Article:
New Vaccination Guidelines: HepB for Diabetics; HPV for Young Men

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There were a number of changes to the 2012 clinical guidelines that doctors follow for adult immunizations, released by a federal panel.

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The Advisory Committee on Immunization Practices (ACIP), the federal panel responsible for setting guidelines for use of vaccines in the United States, has issued its 2012 clinical guidelines for adult immunizations. Doctors refer to the guidelines when recommending vaccinations for their patients.

There were significant changes to the vaccinations recommended for young men and boys, pregnant women, and diabetics.

HEPB FOR DIABETICS

Hepatitis B vaccination is now recommended for adult diabetics under the age of 60. This recommendation is based on the fact that diabetics have more than twice the risk of contracting hepatitis B than do non-diabetics.

The ACIP advises that for diabetics over 60, the decision to vaccinate be made on an individual basis, taking into account the patient's overall medical condition. This recommendation reflects the lower rates of effectiveness of the vaccine in older, frailer people. In general, the more robust a patient's health, the greater the likelihood that he or she will respond to the vaccine.

HPV FOR MALES

The new guidelines extend the call for routine vaccination against human papillomavirus (HPV) to all boys and young men between the ages of 11 and 21. The HPV vaccine has already been recommended for females aged 11 to 26. HPV vaccination is also recommended for men up to age 26 who engage in same-sex relations.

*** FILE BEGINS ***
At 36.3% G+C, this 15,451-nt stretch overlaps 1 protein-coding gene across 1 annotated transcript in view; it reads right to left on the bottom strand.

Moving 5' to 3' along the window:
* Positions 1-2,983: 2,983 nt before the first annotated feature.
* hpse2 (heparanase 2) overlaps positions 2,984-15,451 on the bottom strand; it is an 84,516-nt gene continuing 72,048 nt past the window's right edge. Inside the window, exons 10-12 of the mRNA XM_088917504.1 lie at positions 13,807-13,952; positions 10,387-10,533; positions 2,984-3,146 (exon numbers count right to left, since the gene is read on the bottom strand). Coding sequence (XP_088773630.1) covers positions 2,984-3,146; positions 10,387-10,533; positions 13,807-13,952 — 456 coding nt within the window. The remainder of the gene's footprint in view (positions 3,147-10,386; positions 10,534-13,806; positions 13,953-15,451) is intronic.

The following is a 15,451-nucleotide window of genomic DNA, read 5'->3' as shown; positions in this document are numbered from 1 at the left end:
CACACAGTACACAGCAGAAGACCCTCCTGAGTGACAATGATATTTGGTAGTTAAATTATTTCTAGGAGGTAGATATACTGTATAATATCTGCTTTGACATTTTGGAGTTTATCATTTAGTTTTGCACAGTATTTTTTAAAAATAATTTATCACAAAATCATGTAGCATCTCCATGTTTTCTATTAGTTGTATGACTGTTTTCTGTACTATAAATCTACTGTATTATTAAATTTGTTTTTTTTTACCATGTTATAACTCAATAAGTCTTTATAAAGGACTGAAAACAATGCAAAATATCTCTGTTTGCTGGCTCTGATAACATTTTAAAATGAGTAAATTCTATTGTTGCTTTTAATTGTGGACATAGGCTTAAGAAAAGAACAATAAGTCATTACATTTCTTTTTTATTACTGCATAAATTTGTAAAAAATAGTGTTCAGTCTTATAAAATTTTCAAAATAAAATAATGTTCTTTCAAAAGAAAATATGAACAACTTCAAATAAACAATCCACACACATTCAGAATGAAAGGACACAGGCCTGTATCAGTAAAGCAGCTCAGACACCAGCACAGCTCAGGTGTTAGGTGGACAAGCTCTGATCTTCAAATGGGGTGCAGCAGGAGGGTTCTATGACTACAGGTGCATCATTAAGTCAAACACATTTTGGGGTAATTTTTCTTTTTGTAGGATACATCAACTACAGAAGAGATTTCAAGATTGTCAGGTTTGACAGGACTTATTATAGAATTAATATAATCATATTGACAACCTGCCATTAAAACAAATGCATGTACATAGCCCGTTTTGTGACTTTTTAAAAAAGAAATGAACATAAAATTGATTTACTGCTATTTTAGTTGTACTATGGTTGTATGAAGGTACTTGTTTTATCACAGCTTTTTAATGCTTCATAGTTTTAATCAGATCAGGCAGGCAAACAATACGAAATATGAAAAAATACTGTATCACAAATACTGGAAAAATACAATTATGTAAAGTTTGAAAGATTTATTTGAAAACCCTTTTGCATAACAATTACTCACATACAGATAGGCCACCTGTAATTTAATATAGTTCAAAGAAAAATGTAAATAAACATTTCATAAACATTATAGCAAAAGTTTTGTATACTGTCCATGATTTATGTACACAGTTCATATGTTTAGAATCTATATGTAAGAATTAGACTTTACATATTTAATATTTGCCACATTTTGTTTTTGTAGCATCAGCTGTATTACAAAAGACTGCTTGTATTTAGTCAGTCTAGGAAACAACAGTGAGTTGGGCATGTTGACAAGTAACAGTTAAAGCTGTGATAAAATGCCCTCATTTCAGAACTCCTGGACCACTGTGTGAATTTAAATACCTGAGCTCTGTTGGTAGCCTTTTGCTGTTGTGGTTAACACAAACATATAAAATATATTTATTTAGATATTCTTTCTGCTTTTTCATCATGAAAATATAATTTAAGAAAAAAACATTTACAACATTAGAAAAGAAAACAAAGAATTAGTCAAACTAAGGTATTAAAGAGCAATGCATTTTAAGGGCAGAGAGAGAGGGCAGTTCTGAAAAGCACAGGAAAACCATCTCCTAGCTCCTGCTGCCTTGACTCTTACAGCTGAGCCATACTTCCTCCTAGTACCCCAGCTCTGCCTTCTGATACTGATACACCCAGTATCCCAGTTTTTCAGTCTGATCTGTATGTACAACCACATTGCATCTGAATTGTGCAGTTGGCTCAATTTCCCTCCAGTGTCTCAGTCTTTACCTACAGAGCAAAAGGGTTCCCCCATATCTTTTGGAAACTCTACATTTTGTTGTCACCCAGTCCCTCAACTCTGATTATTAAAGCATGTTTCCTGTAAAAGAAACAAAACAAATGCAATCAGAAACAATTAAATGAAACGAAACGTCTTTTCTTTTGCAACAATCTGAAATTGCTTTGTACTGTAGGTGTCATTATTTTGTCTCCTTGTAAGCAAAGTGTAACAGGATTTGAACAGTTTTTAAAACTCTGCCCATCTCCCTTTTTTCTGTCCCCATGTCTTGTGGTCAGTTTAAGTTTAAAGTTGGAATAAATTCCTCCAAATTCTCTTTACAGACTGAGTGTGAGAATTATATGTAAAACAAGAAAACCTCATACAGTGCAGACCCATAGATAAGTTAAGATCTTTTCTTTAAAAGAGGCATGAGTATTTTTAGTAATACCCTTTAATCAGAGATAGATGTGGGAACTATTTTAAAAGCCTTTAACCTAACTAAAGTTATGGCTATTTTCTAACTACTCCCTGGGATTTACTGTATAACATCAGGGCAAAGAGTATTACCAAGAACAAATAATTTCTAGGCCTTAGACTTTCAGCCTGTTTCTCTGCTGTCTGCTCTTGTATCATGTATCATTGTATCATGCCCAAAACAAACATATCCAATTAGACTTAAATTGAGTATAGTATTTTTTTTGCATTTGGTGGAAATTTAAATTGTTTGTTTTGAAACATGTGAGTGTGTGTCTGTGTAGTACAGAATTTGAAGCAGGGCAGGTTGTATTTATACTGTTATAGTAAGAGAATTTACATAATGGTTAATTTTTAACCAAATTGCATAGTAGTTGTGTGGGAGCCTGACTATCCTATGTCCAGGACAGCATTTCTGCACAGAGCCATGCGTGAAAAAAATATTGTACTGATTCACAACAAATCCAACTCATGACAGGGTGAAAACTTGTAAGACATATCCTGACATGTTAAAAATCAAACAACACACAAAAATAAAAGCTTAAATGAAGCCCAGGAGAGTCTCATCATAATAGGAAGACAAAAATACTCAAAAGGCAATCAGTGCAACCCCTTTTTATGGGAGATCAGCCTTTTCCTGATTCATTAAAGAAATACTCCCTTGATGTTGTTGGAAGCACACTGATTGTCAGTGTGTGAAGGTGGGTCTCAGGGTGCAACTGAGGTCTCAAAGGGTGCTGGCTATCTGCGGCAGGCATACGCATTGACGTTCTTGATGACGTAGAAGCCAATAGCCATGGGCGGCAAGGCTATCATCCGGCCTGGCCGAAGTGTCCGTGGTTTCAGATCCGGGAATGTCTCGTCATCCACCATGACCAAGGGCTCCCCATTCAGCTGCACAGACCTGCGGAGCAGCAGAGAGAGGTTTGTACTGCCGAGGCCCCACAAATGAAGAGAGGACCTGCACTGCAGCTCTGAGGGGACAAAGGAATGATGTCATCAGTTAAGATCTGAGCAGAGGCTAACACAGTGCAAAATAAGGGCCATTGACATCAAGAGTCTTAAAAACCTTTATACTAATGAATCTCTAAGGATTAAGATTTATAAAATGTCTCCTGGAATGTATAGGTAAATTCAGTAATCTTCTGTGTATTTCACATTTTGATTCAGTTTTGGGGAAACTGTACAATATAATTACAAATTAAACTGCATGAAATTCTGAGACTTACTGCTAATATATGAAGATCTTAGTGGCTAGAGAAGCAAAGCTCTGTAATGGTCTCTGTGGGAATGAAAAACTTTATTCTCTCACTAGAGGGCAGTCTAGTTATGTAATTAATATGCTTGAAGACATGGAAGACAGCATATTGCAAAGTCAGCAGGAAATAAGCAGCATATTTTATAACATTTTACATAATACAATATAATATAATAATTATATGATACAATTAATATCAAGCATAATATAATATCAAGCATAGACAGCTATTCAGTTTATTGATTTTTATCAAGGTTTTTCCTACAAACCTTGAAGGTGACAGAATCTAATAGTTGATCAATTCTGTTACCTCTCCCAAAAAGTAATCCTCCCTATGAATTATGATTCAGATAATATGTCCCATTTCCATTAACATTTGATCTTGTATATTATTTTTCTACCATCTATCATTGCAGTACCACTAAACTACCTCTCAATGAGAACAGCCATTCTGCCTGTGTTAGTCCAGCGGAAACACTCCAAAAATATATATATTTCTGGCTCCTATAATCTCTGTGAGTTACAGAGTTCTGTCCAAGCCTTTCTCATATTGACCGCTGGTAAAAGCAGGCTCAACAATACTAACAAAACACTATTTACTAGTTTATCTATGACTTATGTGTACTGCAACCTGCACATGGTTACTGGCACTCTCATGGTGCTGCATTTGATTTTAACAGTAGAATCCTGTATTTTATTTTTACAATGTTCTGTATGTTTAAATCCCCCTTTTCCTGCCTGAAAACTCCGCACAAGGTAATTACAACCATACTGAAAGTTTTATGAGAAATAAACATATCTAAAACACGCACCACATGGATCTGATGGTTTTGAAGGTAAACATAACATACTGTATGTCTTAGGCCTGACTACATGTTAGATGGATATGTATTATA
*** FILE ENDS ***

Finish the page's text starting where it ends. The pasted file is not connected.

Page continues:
TDAP IN PREGNANCY

The ACIP now advises that pregnant women receive the tetanus, diptheria, and pertussis (Tdap) vaccine after 20 weeks' gestation. The previous recommendation called for vaccination of the mother after delivery. The change in timing allows the fetus to benefit from the mother's immune response prior to birth. The new recommendation supplements existing guidelines that call for vaccinating family members and other close contacts of children less than 12 months old.

The guidelines were published in Annals of Internal Medicine. More information about the updated guidelines is available at the Centers for Disease Control and Prevention (CDC) website.

Image: Reuters.


This article originally appeared on TheDoctorWillSeeYouNow.com, an Atlantic partner site.

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Susan H. Scher

Susan Scher has a medical degree from Boston University and is a specialist in the field of medical education and health communications. She has written on a wide range of subjects related to the science and practice of medicine.

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